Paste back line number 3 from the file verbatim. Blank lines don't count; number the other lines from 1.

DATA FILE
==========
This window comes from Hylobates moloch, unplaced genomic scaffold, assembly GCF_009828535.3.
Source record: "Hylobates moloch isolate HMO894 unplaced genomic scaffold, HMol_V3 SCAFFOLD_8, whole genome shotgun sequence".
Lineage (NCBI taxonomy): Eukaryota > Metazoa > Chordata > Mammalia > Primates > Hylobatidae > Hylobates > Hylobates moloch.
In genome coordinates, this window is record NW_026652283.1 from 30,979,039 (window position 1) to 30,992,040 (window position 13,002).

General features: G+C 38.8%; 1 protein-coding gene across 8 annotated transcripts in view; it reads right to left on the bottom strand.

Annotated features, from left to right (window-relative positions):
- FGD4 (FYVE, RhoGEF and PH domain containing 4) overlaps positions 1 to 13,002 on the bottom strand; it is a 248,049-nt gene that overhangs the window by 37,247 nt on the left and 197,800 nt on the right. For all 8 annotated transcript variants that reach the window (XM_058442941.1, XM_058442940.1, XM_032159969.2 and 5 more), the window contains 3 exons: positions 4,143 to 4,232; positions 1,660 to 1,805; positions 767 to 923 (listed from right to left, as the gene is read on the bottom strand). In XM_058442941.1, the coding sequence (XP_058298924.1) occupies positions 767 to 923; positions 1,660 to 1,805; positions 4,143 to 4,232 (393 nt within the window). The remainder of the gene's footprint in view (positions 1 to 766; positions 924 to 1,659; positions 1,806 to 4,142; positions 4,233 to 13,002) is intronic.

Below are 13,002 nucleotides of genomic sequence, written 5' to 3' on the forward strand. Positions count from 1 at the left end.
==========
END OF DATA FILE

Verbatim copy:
Lineage (NCBI taxonomy): Eukaryota > Metazoa > Chordata > Mammalia > Primates > Hylobatidae > Hylobates > Hylobates moloch.